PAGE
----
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Sterling climbs for sixth straight session after Kwarteng's tax U-turn

(Updates prices, adds U.S. economic data)

By Harry Robertson

LONDON, Oct 4 (Reuters) - The pound rose for the sixth consecutive session on Tuesday as investors welcomed the British government's U-turn on some tax cuts and the U.S. dollar fell.

Sterling was last up 0.75% at $1.1409, off a session high of $1.1428. The euro was up 0.44% against the pound at 87.16 pence.

The pound dropped to a record low of $1.0327 on Sept. 26 and bond prices tumbled after Kwarteng unveiled plans to slash taxes, particularly for the rich, and ramp up borrowing.

But the dire market reaction, and a likely revolt by his own lawmakers, forced Kwarteng into a U-turn on Monday. He dropped plans to get rid of the 45% top rate of income tax, one day into the ruling Conservative Party's annual conference.

The Bank of England (BoE) last week restarted its bond-buying programme following a dramatic plunge in long-dated gilts, pushing the pound up from its record lows. The currency then rose around 1.7% on Monday after Kwarteng announced his policy reversal.

"Sterling is beginning to find a secure footing after a week of volatility provoked by the policy announcements made by Chancellor Kwasi Kwarteng," Harry Adams, chief executive officer at Argentex Group, said.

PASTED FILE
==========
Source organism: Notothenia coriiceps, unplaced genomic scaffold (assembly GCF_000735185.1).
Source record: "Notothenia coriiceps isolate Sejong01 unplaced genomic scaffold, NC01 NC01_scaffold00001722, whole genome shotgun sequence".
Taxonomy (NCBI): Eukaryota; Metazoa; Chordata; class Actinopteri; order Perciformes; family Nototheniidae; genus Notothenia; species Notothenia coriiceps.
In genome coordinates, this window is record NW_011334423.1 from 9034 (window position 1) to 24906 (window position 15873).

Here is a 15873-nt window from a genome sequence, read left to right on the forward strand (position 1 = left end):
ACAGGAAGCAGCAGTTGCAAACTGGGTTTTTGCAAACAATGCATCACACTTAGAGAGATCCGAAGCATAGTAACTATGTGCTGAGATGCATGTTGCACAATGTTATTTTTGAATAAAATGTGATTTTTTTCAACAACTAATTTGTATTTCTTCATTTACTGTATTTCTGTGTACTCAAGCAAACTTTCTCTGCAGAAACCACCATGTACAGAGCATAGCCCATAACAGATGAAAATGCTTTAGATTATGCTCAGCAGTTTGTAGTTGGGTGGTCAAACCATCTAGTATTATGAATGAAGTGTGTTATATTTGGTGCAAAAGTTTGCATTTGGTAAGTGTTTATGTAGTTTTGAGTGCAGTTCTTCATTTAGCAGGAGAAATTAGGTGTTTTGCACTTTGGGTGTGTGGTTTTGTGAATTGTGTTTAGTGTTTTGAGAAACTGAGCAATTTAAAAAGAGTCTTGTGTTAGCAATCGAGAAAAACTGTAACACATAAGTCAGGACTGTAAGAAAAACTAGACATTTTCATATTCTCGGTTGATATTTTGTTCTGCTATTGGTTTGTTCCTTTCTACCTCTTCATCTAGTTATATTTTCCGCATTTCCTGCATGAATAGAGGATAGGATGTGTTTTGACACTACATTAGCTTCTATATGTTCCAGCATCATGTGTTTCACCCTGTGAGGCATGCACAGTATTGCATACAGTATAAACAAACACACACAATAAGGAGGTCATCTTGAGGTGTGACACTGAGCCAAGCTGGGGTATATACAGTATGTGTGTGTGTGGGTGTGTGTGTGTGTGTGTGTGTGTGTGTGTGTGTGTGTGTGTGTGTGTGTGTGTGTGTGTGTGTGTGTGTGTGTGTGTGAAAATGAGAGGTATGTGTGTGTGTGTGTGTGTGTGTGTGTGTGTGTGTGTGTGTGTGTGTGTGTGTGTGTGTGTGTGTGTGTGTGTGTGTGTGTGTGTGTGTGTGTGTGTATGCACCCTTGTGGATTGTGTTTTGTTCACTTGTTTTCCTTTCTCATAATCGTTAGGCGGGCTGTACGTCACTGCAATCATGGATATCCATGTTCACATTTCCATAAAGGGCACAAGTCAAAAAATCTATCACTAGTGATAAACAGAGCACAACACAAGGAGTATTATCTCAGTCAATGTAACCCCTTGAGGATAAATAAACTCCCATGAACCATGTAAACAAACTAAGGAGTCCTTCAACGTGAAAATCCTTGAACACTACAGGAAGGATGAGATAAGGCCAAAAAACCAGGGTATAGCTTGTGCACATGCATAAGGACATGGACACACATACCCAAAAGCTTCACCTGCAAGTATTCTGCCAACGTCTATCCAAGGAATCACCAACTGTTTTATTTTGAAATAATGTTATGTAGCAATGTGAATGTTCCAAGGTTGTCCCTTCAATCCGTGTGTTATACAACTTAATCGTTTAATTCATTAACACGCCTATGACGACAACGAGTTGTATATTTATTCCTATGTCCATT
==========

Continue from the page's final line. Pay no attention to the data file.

Adam Cole, head of foreign exchange strategy at RBC Capital Markets, said a fall in the dollar was the main driver of movements in currency markets on Tuesday.

The U.S. dollar index was last down 0.83% to 110.62 following a drop in U.S. Treasury yields.

U.S. yields, which move inversely to prices, fell on Monday after survey data showed the U.S. manufacturing sector slowed in September. They dropped further on Tuesday after more data showed the number of U.S. job vacancies fell more than expected in August.

The weaker data caused traders to bet the Federal Reserve may raise interest rates less than previously expected.

The yield on the benchmark 10-year U.S. Treasury note was down around 7 basis points on Tuesday to 3.584%, after rising above 4% last week.

"There will be days like today when the dollar is under pressure," Cole said. "We could see that again in the coming days if the more optimistic outlook for assets continues."

Yields on the benchmark UK 10-year government bond fell 12 basis points to 3.832% as investors digested Kwarteng's decision and the BoE's bond purchases.

Britain sold 2.5 billion pounds ($2.8 billion) of 40-year benchmark government bonds at an average yield of 3.371% on Tuesday. That was the highest yield for any gilt sold at auction since 2014, suggesting investors have demanded steep discounts to buy long-dated UK debt.

Despite the recent rally across UK assets, analysts said the outlook for sterling remained gloomy. Adams said he expected the Conservative Party conference to drive further volatility.

"We anticipate sterling to remain highly responsive to the notion of any further changes in government policy," he said. "There is no realistic scenario whereby sterling enjoys a straightforward recovery."

The pound has fallen more than 16% this year as the dollar has surged on the back of the U.S. Federal Reserve's aggressive rate hikes, and as doubts have mounted about Britain's economy and policies. Meanwhile, the dollar index has risen more than 18%, with higher interest rates making U.S. assets look more attractive.

($1 = 0.8773 pounds) (Reporting by Harry Robertson Editing by Peter Graff and Mark Potter)